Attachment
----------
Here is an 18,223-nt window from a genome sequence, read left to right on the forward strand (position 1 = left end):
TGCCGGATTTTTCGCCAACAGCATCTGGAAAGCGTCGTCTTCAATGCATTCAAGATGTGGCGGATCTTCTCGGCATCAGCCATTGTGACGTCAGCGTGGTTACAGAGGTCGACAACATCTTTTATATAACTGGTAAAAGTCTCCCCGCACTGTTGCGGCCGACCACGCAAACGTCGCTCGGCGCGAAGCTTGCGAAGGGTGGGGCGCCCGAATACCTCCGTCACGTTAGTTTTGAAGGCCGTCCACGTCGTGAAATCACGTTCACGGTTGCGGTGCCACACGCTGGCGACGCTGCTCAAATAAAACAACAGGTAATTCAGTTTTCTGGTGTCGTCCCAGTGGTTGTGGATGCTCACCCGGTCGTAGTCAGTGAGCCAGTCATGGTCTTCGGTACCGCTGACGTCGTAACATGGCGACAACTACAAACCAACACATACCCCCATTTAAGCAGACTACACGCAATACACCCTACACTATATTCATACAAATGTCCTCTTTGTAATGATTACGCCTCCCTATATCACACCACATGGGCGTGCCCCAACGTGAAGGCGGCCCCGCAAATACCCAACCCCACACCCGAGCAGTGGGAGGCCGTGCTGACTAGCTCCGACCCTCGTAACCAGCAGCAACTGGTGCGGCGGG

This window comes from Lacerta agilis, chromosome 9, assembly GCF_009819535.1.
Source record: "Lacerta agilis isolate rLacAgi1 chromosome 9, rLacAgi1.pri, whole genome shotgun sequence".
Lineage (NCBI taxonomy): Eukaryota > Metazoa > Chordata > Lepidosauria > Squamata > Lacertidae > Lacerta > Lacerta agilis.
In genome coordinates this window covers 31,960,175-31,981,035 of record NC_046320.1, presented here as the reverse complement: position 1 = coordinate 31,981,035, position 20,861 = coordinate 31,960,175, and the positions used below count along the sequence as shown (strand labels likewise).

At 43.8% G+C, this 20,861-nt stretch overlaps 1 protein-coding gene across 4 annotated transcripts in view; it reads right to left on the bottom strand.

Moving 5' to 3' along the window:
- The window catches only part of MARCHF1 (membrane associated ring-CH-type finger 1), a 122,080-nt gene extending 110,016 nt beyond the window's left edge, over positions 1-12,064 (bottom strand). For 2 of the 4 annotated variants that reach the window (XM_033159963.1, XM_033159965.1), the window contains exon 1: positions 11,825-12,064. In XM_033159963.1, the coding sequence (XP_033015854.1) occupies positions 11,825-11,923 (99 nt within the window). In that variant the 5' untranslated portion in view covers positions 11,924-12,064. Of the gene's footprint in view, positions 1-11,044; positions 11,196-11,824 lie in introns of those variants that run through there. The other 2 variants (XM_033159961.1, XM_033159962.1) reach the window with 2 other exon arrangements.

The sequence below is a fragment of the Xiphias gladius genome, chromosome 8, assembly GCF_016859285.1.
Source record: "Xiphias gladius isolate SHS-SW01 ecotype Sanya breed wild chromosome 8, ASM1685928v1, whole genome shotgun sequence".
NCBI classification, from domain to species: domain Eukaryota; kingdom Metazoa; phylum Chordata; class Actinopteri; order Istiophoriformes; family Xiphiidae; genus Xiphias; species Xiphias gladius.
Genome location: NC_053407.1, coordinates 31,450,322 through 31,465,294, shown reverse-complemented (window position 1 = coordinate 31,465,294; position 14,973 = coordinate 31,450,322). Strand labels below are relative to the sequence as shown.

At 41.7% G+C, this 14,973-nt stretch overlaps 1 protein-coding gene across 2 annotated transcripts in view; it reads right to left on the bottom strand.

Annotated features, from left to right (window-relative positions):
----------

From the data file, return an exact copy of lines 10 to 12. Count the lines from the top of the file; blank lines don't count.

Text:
The sequence below is a fragment of the Xiphias gladius genome, chromosome 8, assembly GCF_016859285.1.
Source record: "Xiphias gladius isolate SHS-SW01 ecotype Sanya breed wild chromosome 8, ASM1685928v1, whole genome shotgun sequence".
NCBI classification, from domain to species: domain Eukaryota; kingdom Metazoa; phylum Chordata; class Actinopteri; order Istiophoriformes; family Xiphiidae; genus Xiphias; species Xiphias gladius.